All sarcasm aside, anyone who's ever worked in an art house knows that customers often arrive knowing nothing about the movie they have just paid to see, then demand a refund when their blind choice turns out to be insufficiently "arty." Fewer and farther between are the indie films you can feel safe taking your conservative friends and elders to see. This week, however, salvation is at hand. Behold The Man Who Cried, an "old-school" art film straight out of a how-to textbook: The movie delivers high culture (opera), actors with accents (Cate Blanchett doing Russian, Christina Ricci English, and Johnny Depp a vague kind of generic European), a period setting (World War II), inoffensive social sentiment (Nazis and other prejudiced people are bad) and, of course, lots of costumes. All from Sally Potter, the director of Orlando and The Tango Lesson, no less. If this is what you like, have at it. If not, there's always that movie about planes bombing a harbor.
Now, how about that title? Women dreaming of a sensitive man are bound to be drawn by it, especially with Depp in the film. So perhaps it should be noted that, though Depp does shed tears once, the verb cry in this case primarily refers to using one's singing voice (though the double meaning is no doubt intentional). In fact, since there are two male singers who thusly cry, the title could refer to any of three main characters. Debate this among yourselves, as it may be the only point likely to cause any controversy.
The first man who cries is simply known as Father (Oleg Yankovskiy), a Russian Jew who sings to his young daughter Suzie (Claudia Lander-Duke, who grows up to be Ricci). When poverty grips their small snowy village, Father heads to America to make some real money for his family back home. Then, when anti-Semitism causes the village to be burned down, Suzie gets shipped off to England to live with a foster family that aggressively tries to make her assimilate, to which she responds with a subdued rampage. The only person who understands her is an authoritarian music teacher, who confides that "they wouldn't let me speak Welsh either, but it did me a world of good." Before long, Suzie is a teen with a great singing voice (courtesy of Iva Bittova) and an English accent; she heads to Paris to become a chorus girl, which she hopes is a step in the right direction toward America.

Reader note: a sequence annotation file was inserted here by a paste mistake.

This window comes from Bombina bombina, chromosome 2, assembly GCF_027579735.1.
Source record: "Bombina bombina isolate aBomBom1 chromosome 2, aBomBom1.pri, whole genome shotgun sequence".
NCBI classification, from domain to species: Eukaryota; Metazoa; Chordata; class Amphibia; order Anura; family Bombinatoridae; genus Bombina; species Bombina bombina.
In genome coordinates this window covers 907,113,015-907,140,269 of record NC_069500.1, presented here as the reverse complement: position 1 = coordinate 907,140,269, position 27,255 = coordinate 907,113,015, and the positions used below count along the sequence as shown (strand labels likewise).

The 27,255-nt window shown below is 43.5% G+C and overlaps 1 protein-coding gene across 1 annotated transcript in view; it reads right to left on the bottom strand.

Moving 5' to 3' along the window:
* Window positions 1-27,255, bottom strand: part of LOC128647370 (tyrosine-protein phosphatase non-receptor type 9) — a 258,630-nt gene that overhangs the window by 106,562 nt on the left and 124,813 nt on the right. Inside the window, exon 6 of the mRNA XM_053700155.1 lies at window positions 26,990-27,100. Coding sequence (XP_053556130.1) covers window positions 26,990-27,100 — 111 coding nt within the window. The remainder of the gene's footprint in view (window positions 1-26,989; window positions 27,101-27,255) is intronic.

Suzie ends up rooming with the annoying Russian blabbermouth Lola (Blanchett), who enthusiastically declares, "We will share everything, everything!" and apparently originates what will one day become that best-selling 1990s book The Rules ("There are rules of how you get your man .You have to play hard to get"). Still, her talent for flirting gets her hooked up with a bombastic Italian opera star, Dante Dominio (John Turturro, with singing voice by Salvatore Licitra), who gets Lola and Suzie small parts in his current stage production, presided over by the eternally amenable Felix Perlman (Harry Dean Stanton). Rounding out the operatic cast are some gypsies, and wouldn't you know it, one of them just happens to be a sensuous hunk who teaches uptight Suzie how to relax by having sex with her. The peripatetic hunk, of course, is Depp, who seems to have walked directly off the set of Chocolat, remaining in character and costume, but ditching the Irish accent for a more continental one.
Dante, being the pompous and ignorant divo that he is, resents the gypsies. He also likes Mussolini, likening Blackshirt rallies to opera. So when the Nazis come marching into Paris, he immediately makes friends and rats out the truth about Suzie's Russian-Jewish heritage. It's time for Suzie to leave, but only if she can tear herself away from the smoldering gypsy passion of Depp.
There's nothing particularly wrong with this whole setup; it's just very by-the-numbers. All the actors do fine with their accents, and although Depp is not convincing, the others are. The problem is that there's no dramatic tension. Getting out from under the watchful eye of the Nazis should be harder than simply worrying about a tearful good-bye. No chases through the streets of Paris? No indication of how dangerous the Nazis are? Everything works out too easily, and nothing unpredictable happens, save perhaps for a forced disaster near the end that seems quickly shrugged off. It's hard to worry about Suzie when she herself never seems worried. It's also hard to hate the buffoonish villain Dante, since he never seems truly dangerous.
What matters most about The Man Who Cried is its genre. If you like period films in which actors do accents and learn to feel passion while evading Nazis, you'll find this to be a perfectly competent piece of entertainment. If traditional artsy fare isn't your thing, no need to bother.